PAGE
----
Teachers who maintain a welcoming and friendly attitude also help relationships between students grow stronger which aids in prevention as well. 


Be a Positive Role Model – Teachers who wish to send an effective prevention message must use alcohol and drugs responsibly in their own lives.  Their actions must be a testament to prevention.  Christensen suggests that students who respect this teacher will desire to model themselves on him or her. 


Give a Clear and Congruent Message About Alcohol and Other Drugs – Some teachers display attitudes that can undermine prevention. For example, teachers might be too permissive – excusing or minimizing the significance of students’ use of substances. Or teachers might be judgmental – labeling students who use as weak or bad or punishing students who use without trying to get them help. Or teachers might be moralistic – equating students’ use with moral failure or weakness or as indicating moral problems in other areas of life. These attitudes, which students can in the media or among teachers, family, and peers, confuse the messages students receive about alcohol and drugs.  Because our cultural rules about alcohol and drugs are often confusing anyway, Christensen explains that teachers must work to communicate a very clear message to students that any amount of alcohol or drug use for teenagers is illegal and dangerous. She urges teachers to point out the natural consequences of drug and alcohol use (on students’ minds, bodies, and relationships) as well as other logical consequences (e.g., those that will unfold if students are caught by school, family, or legal authorities).  However, in order for students to respect and remain open to teachers, teachers must refrain from a harsh or militant attitude concerning users, especially since many students will have adults who misuse alcohol or drugs in their lives.  Teachers who wish to learn more and develop a more empathic attitude should visit an Alcoholics Anonymous or Al-Anon meeting in their area.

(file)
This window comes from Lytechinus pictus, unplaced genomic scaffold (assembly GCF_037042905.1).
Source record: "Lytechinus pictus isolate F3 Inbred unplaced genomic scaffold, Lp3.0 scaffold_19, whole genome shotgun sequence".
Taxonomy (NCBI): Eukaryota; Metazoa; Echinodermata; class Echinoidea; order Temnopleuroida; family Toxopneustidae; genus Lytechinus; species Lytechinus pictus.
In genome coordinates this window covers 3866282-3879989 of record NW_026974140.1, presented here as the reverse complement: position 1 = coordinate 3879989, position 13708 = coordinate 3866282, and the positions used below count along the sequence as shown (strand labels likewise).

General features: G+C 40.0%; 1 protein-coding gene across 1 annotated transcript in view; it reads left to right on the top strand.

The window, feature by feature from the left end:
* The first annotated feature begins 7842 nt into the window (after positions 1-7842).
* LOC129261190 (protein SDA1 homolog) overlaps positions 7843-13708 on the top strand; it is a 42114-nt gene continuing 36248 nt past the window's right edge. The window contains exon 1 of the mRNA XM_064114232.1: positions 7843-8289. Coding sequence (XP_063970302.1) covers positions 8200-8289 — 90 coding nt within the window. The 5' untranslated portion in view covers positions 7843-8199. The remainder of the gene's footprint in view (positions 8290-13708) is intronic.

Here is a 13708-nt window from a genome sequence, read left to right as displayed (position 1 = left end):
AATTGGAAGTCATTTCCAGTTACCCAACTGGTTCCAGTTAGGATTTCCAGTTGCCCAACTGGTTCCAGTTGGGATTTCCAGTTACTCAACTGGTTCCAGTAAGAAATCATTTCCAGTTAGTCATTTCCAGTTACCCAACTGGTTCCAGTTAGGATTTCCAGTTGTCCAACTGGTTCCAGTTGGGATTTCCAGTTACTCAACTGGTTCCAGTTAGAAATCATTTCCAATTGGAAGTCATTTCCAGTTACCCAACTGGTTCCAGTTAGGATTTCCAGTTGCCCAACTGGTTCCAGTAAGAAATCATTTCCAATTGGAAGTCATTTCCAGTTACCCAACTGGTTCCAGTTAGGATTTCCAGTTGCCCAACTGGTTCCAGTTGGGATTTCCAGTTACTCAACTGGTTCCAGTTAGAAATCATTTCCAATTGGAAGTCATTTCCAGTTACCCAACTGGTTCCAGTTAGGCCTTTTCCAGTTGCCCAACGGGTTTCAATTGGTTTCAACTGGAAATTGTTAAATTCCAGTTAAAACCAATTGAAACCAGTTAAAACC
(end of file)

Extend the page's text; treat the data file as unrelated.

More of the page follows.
Be Credible and Trustworthy – Teachers must always ensure that the facts they present about substance use are accurate. They need to keep in mind, though, that teenagers and children are much more concerned with the present than they are with long-term consequences of their actions.  Often, short-term negative consequences of drug and alcohol use are more meaningful to them than long-term, even if more serious, consequences.  Further, although teachers must be effective resources for drug education, Christensen warns them against giving students the kind of information that could arouse their curiosity concerning drugs and alcohol. 


Christensen encourages teachers to develop these characteristics in order to effectively communicate a message of prevention to their students.  In this way, they will be forming strong relationships with their students and helping prepare them for successful lives.


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Curriculum in a Box: Middle School Confidential

Winthrop and Munchie Talk About Alcohol

You Can Make a Difference: Characteristics & Skills of the Effective Prevention Teacher